Harvesting the garden has already begun! Yesterday I shared my second strawberry harvest of the year with my family; each of us got 2-1/2 strawberries. The first strawberry harvest a couple days before that had consisted of 3 strawberries. As always, I had just missed getting to the first ripe berry of the year before some critter got it. So that was when I put the netting over the strawberry bed because I’d rather share my berries with my family than with visiting critters.
Also pictured above is the first fragrant rose from the plant in my bed of herbs and edible flowers. I just LOVE edible flowers! However, I don’t actually eat many roses. Later this summer I will freeze some pretty pink rose petals in ice cubes. Blue bachelors buttons have also started blooming, and I like to freeze those flowers in ice cubes, too.
That herb bed comes to life each year before I get anything else planted, and it contains a few other things I’ve already harvested from this year’s garden. For example, I used lovage leaves as well as chives to make egg salad because I didn’t want to run to the store for organic celery. The taste from the lovage leaves was much stronger than celery would have been, perhaps a bit too strong. I also used some tarragon in this new recipe: Egg Tagliatelle with Ham and Peas. This meal tasted very good, and I will try putting tarragon in more pasta dishes from now on.
The first thing I actually planted in the kitchen garden this year was snow peas. It will be another month or so, I think, before I actually get to pick and eat any pea pods. However, I have already enjoyed two “harvests” from those plants because I used the pea shoots to make salads when I thinned the plants. I used the second harvest to make a salad with hibiscus vinaigrette from some hibiscus vinegar I bought at the Chicago Botanic Garden’s gift shop earlier this spring. Yes, I just LOVE edible flowers!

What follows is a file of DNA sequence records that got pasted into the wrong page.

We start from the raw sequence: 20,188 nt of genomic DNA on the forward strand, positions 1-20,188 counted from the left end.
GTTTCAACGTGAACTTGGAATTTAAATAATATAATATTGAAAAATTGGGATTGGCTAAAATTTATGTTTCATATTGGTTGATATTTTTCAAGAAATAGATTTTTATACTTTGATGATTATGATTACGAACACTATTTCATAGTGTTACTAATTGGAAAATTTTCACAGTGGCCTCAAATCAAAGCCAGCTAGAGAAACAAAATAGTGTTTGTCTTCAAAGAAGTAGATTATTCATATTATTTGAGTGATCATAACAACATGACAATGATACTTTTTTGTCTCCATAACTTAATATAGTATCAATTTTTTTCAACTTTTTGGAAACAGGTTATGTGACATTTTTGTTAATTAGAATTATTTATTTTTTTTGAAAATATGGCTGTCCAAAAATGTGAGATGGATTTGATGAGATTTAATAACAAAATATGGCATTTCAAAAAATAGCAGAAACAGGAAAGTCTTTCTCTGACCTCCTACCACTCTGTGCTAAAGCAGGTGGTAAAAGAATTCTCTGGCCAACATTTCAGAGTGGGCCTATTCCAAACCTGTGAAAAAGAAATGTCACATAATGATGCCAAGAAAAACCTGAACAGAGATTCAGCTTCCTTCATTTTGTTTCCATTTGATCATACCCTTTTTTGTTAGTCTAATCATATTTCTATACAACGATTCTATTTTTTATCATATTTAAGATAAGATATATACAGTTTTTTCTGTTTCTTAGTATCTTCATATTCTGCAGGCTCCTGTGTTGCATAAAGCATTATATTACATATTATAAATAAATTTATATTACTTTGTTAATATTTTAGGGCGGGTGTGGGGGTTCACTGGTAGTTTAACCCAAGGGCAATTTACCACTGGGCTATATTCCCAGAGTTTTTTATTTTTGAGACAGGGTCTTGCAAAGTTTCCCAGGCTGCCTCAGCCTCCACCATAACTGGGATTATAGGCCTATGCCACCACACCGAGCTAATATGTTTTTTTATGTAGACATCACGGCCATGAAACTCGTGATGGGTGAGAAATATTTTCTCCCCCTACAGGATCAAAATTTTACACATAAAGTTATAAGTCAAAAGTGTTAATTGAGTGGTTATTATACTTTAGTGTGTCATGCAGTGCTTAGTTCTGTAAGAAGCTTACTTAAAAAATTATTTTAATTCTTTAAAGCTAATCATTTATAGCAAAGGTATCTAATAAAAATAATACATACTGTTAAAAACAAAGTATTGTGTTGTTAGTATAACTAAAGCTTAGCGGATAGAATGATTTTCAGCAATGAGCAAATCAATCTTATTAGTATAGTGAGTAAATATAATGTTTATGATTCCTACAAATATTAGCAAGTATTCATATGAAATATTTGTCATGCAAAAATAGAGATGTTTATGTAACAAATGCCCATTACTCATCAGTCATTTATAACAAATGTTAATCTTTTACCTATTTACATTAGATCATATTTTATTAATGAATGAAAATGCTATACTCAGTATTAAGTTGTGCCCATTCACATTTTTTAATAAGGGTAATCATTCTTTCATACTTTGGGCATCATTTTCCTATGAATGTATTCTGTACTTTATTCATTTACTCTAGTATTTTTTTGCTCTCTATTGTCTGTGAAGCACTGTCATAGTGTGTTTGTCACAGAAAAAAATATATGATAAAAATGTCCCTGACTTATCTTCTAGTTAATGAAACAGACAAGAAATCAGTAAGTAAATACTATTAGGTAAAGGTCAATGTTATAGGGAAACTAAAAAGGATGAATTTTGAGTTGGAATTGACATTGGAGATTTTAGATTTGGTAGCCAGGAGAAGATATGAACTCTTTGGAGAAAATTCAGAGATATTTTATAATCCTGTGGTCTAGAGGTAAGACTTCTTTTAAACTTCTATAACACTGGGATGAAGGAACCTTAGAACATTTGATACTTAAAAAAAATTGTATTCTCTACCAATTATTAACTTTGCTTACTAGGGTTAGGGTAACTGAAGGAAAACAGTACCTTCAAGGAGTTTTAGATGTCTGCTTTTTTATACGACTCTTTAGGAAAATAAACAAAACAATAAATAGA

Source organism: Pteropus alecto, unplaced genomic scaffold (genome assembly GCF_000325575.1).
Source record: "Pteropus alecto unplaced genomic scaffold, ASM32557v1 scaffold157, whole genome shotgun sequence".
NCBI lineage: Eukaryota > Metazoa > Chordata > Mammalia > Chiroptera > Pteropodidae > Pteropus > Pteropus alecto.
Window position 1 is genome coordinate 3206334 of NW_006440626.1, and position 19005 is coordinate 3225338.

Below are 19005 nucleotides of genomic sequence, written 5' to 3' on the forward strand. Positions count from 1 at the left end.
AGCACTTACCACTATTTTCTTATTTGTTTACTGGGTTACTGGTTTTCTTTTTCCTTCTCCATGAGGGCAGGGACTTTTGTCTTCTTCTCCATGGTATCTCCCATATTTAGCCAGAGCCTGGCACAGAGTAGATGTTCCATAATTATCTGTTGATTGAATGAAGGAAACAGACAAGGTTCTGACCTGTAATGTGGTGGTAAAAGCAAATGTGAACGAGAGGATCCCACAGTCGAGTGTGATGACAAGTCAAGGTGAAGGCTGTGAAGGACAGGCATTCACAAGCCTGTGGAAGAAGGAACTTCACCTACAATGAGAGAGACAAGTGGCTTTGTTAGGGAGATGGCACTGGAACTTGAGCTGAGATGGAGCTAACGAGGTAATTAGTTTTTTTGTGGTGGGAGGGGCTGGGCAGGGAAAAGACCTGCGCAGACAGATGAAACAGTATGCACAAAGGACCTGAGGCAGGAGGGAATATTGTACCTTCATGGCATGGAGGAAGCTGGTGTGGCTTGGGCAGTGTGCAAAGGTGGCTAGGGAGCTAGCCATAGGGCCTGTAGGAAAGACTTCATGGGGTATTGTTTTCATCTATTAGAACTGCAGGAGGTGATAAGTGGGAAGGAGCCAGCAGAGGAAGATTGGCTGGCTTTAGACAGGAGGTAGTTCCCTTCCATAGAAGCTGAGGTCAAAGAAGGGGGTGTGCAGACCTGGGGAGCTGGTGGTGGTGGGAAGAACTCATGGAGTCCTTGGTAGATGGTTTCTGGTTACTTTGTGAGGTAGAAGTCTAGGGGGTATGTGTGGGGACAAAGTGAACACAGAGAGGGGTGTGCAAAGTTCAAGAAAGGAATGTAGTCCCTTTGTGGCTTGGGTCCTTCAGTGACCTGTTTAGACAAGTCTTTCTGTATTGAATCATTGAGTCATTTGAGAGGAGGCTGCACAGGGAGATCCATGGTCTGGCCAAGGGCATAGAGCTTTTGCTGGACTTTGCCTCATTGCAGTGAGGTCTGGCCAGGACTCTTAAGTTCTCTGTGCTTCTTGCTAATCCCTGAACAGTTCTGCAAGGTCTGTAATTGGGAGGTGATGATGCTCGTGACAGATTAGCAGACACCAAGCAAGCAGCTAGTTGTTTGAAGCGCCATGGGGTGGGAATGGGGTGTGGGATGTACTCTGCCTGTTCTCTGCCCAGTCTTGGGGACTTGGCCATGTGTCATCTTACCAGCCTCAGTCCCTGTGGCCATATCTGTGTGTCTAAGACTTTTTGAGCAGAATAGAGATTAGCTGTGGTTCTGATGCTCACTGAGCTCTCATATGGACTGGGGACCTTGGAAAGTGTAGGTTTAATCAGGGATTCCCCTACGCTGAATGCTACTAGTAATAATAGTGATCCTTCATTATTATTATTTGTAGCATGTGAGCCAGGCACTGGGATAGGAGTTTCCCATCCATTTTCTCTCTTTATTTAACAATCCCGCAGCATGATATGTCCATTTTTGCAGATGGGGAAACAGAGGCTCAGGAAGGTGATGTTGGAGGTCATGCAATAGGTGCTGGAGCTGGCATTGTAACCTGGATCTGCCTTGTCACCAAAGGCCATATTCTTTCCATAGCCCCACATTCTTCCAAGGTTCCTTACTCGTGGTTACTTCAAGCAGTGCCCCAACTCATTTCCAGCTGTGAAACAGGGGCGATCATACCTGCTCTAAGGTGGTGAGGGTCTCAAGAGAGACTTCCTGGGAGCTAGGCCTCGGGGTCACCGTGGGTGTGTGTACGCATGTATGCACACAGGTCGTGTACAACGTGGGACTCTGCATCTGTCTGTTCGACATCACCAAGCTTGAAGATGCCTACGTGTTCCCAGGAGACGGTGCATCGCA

It’s a lot easier for me to thin the pea plants now that I know I can EAT the thinnings rather than throw them away. Growing some peas exclusively for their shoots is another new thing I’m trying this year. Today I planted a few seeds around the three pepper plants in containers along my driveway. We’ll see how those go.
And speaking of thinnings and plants coming back on their own, I began harvesting and using amaranth leaves a couple years ago. Amaranth is something I’ve grown in the kitchen garden for a number of years, just for visual interest at first. But ever since I started to avoid buying non-organic lettuce and greens (both are very high in pesticide residues if conventionally grown), I’ve taken to making better use of this green that seeds itself very readily in my garden. Last week I used some amaranth greens to make amaranth dip and served it with pretzel bread and carrots. To make amaranth dip, I just substituted blanched amaranth leaves for the spinach in a favorite spinach dip recipe. It came out with a pinkish hue, and I decorated it with a chive blossom. (I just LOVE edible flowers!)
I still let a few amaranth plants mature and flower so I can enjoy their tall burgundy plumes in late summer and fall. And then then the seeds will sprout everywhere again the following spring–a magical crop of greens that I did not have to plant myself.
It’s the first week of June (2013), I just finished planting the kitchen garden beds, and thus far this year I have harvested two bowls of pea shoots, a handful of strawberries, and three plastic shopping bags full of amaranth leaves plus a few leaves of herbs here and there. Not bad!